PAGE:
Adverse fetal central nervous system anomalies with maternal ZIKV infection have been reported during the third trimester of pregnancy (14,15). Neurodevelopmental follow-up results were uneventful for the 3 case-patients we describe who had perinatal vertical transmission. Two previous cases of perinatal transmission reported showed no evidence of neurodevelopmental impairment, thus supporting our findings (8). In summary, our findings indicate that perinatal infection within the time frame described for these case-patients does not appear to affect neurodevelopmental outcomes of the newborns.
Dr. Pérez-Vera is a pediatrician/neonatologist at the Hospital Universitario de Santander, Bucaramanga, Colombia and professor of pediatrics at the Universidad Industrial de Santander. His primary research interests are neonatal respiratory and infectious diseases.
This study was supported by the Colombian Ministry of Science and Innovation (COLCIENCAS code 110277757376), the Hospital Universitario de Santander, the Universidad Industrial de Santander (grant 758-2017), and the Colombian Association of Neonatology.
- Mlakar J, Korva M, Tul N, Popović M, Poljšak-Prijatelj M, Mraz J, et al. Zika virus associated with microcephaly. N Engl J Med. 2016;374:951–8.
- Tang H, Hammack C, Ogden SC, Wen Z, Qian X, Li Y, et al. Zika virus infects human cortical neural progenitors and attenuates their growth. Cell Stem Cell. 2016;18:587–90.
- Cugola FR, Fernandes IR, Russo FB, Freitas BC, Dias JL, Guimarães KP, et al. The Brazilian Zika virus strain causes birth defects in experimental models. Nature. 2016;534:267–71.
- Driggers RW, Ho CY, Korhonen EM, Kuivanen S, Jääskeläinen AJ, Smura T, et al. Zika virus infection with prolonged maternal viremia and fetal brain abnormalities. N Engl J Med. 2016;374:2142–51.
- Jurado KA, Simoni MK, Tang Z, Uraki R, Hwang J, Householder S, et al. Zika virus productively infects primary human placenta-specific macrophages. JCI Insight. 2016;1:
- Runge-Ranzinger S, Morrison AC, Manrique-Saide P, Horstick O. Zika transmission patterns: a meta-review. Trop Med Int Health. 2019;24:523–9.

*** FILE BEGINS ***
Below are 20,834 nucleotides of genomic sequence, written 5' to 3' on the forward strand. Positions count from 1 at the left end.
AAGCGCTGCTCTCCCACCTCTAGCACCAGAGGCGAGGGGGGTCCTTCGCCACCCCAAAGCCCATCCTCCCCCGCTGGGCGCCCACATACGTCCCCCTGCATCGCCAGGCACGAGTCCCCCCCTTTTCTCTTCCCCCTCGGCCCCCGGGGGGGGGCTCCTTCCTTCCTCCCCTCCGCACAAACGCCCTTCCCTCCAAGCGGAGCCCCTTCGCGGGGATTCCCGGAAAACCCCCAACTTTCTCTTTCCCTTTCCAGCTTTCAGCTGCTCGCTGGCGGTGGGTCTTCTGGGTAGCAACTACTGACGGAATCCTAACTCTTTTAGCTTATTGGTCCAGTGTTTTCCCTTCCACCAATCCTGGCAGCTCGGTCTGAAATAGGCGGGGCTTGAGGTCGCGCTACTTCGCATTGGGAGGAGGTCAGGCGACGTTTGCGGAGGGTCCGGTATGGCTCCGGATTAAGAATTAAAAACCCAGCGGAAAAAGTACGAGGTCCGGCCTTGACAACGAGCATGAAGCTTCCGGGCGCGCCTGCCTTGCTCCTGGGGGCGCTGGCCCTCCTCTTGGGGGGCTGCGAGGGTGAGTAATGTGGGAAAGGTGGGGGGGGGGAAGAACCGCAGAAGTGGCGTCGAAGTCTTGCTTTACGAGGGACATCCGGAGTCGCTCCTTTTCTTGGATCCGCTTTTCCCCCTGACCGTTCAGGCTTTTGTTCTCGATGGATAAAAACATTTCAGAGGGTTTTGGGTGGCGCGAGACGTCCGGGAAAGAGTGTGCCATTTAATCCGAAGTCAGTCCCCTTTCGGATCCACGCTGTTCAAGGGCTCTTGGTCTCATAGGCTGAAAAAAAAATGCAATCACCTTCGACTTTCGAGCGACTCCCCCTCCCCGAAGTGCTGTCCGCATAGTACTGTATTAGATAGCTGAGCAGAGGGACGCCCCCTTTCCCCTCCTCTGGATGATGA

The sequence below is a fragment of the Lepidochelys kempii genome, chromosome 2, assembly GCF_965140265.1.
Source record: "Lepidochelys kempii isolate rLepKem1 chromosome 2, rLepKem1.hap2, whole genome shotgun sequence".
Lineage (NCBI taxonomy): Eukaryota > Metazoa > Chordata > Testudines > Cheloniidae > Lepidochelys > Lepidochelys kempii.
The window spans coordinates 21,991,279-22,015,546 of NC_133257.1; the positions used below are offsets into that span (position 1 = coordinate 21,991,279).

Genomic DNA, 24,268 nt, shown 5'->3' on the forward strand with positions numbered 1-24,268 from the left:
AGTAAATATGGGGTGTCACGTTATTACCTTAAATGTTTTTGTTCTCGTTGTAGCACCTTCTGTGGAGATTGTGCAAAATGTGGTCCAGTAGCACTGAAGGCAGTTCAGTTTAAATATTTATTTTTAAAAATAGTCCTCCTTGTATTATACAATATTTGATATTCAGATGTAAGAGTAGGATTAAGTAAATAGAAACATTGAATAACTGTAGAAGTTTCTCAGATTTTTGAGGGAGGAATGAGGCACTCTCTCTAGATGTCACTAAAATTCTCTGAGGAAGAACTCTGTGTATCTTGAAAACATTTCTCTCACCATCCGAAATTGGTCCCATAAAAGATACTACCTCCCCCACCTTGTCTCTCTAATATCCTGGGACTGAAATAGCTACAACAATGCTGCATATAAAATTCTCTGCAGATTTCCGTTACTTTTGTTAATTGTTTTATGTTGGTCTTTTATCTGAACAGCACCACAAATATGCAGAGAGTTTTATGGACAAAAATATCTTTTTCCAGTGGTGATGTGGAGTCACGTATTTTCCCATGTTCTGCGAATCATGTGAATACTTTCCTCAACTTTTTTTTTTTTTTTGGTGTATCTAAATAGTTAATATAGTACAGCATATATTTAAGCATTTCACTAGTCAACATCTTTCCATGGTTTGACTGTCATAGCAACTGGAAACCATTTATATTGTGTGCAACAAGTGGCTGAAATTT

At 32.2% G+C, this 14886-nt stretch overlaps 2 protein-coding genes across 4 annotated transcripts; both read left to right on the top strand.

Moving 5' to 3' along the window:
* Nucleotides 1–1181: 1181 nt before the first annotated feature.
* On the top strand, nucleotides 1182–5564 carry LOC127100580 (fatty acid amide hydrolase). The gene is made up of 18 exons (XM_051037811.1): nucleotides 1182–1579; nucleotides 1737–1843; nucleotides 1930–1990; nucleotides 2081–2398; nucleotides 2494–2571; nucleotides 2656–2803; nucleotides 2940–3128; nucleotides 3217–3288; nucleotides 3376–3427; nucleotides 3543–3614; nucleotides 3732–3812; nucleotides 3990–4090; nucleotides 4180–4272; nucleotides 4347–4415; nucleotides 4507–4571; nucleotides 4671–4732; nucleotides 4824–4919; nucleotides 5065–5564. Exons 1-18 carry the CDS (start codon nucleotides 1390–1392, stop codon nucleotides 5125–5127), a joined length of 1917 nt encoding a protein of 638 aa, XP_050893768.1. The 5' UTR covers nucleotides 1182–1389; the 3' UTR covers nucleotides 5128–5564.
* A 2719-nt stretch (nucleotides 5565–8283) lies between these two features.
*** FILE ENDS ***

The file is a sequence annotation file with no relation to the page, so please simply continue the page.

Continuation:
- Besnard M, Lastère S, Teissier A, Cao-Lormeau V, Musso D. Evidence of perinatal transmission of Zika virus, French Polynesia, December 2013 and February 2014. Euro Surveill. 2014;19:8–11.
- Besnard M, Dub T, Gérardin P. Outcomes for 2 children after peripartum acquisition of zika virus infection, French Polynesia, 2013–2014. Emerg Infect Dis. 2017;23:1421–3.
- Tolosa N. Surveillance protocols in public health: Zika virus diseases [in Spanish]. 2nd ed. Bogotá (Colombia): Instituto Nacional de Salud; 2016.
- Bayley N. Bayley scales of infant and toddler development. 3rd ed. San Antonio (TX): Harcourt Assessment Inc.; 2006.
- Zaidi MB, Cedillo-Barron L, González Y Almeida ME, Garcia-Cordero J, Campos FD, Namorado-Tonix K, et al. Serological tests reveal significant cross-reactive human antibody responses to Zika and Dengue viruses in the Mexican population. Acta Trop. 2020;201:
- Estofolete CF, Terzian ACB, Colombo TE, de Freitas Guimarães G, Ferraz HC, da Silva RA, et al. Co-infection between Zika and different Dengue serotypes during DENV outbreak in Brazil. J Infect Public Health. 2019;12:178–81.
- Yin X, Zhong X, Pan S. Vertical transmission of dengue infection: the first putative case reported in China. Rev Inst Med Trop São Paulo. 2016;58:90.
- Brasil P, Pereira JP Jr, Moreira ME, Ribeiro Nogueira RM, Damasceno L, Wakimoto M, et al. Zika virus infection in pregnant women in Rio de Janeiro. N Engl J Med. 2016;375:2321–34.
- Ades AE, Soriano-Arandes A, Alarcon A, Bonfante F, Thorne C, Peckham CS, et al. Vertical transmission of Zika virus and its outcomes: a Bayesian synthesis of prospective studies. Lancet Infect Dis. 2021;21:537–45.
TableCite This Article
Original Publication Date: January 14, 2022